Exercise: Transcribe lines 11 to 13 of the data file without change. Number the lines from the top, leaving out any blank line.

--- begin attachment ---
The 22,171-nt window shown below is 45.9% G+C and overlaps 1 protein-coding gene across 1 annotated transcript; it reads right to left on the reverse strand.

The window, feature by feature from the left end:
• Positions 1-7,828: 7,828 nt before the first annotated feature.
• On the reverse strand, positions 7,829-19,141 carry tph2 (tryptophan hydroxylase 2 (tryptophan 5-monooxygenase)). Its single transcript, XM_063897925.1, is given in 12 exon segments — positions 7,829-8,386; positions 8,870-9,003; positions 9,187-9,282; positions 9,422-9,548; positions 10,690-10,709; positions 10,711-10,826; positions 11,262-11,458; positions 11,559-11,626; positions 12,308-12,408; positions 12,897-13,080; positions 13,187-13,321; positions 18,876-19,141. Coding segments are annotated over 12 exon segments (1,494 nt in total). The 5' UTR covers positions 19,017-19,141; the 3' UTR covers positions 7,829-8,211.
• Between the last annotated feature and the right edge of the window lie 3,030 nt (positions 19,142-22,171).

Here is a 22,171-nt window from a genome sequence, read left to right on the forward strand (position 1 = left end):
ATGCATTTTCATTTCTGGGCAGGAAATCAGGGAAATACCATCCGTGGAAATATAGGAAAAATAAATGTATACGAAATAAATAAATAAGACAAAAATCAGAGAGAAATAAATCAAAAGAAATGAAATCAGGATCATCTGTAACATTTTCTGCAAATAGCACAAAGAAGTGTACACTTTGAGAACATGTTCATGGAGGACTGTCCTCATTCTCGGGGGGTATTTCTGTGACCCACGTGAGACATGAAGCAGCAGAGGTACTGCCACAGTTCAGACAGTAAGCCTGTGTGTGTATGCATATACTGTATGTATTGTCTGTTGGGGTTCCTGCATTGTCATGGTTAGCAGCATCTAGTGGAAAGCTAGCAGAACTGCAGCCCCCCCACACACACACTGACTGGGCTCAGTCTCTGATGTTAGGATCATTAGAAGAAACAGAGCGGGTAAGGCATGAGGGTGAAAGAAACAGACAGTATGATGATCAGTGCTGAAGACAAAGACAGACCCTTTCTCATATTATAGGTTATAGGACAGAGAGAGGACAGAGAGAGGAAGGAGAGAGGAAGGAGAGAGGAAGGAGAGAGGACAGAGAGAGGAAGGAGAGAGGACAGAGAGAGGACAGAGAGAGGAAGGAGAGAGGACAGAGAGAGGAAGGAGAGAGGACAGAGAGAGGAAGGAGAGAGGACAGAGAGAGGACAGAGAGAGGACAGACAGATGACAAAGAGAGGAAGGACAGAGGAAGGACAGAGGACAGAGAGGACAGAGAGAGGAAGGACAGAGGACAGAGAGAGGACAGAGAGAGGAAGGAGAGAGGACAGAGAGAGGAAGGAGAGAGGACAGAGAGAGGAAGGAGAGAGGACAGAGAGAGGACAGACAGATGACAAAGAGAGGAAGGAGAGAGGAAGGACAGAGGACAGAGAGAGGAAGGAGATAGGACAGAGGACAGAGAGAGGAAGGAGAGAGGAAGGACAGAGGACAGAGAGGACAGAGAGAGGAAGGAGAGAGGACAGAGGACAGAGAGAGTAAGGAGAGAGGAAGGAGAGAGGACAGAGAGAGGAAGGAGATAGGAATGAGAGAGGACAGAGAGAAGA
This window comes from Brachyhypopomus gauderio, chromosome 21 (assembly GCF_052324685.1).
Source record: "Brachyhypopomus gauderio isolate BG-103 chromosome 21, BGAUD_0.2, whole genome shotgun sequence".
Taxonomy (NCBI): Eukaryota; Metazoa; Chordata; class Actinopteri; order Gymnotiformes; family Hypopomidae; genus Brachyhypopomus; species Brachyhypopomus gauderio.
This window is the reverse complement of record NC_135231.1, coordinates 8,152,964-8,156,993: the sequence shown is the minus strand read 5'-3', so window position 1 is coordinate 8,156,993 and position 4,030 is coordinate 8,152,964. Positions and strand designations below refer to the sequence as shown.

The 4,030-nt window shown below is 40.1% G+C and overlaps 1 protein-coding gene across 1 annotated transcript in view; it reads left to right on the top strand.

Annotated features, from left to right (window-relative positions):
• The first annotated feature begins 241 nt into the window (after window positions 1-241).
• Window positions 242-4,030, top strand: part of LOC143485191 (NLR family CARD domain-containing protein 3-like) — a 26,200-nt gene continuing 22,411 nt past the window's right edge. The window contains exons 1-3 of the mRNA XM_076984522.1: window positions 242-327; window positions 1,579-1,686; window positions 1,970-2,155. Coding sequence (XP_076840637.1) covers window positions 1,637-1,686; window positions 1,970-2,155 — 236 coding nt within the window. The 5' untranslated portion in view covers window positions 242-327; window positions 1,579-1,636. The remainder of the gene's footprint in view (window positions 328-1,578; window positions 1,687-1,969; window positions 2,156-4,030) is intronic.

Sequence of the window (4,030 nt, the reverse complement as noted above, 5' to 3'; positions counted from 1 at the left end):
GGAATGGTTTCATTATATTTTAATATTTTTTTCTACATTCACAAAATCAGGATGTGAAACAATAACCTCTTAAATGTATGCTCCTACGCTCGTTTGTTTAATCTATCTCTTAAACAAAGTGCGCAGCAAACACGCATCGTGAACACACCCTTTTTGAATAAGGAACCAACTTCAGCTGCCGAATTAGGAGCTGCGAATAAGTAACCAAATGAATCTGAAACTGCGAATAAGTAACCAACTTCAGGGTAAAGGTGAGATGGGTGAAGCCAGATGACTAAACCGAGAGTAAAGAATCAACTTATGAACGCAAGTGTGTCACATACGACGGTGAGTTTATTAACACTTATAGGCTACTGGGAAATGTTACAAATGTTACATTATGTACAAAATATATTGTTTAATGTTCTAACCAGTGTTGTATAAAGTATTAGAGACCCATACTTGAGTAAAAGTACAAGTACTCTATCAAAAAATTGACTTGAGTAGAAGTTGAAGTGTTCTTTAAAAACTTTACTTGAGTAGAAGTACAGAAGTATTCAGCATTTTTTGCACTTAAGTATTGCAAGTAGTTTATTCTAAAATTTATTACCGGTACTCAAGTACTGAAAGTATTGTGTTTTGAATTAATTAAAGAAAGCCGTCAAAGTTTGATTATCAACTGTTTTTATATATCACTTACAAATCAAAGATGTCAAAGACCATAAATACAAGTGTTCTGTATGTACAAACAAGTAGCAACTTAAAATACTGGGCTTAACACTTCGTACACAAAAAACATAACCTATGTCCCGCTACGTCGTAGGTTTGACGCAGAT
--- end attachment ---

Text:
This window is the reverse complement of record NC_135231.1, coordinates 8,152,964-8,156,993: the sequence shown is the minus strand read 5'-3', so window position 1 is coordinate 8,156,993 and position 4,030 is coordinate 8,152,964. Positions and strand designations below refer to the sequence as shown.

The 4,030-nt window shown below is 40.1% G+C and overlaps 1 protein-coding gene across 1 annotated transcript in view; it reads left to right on the top strand.

Annotated features, from left to right (window-relative positions):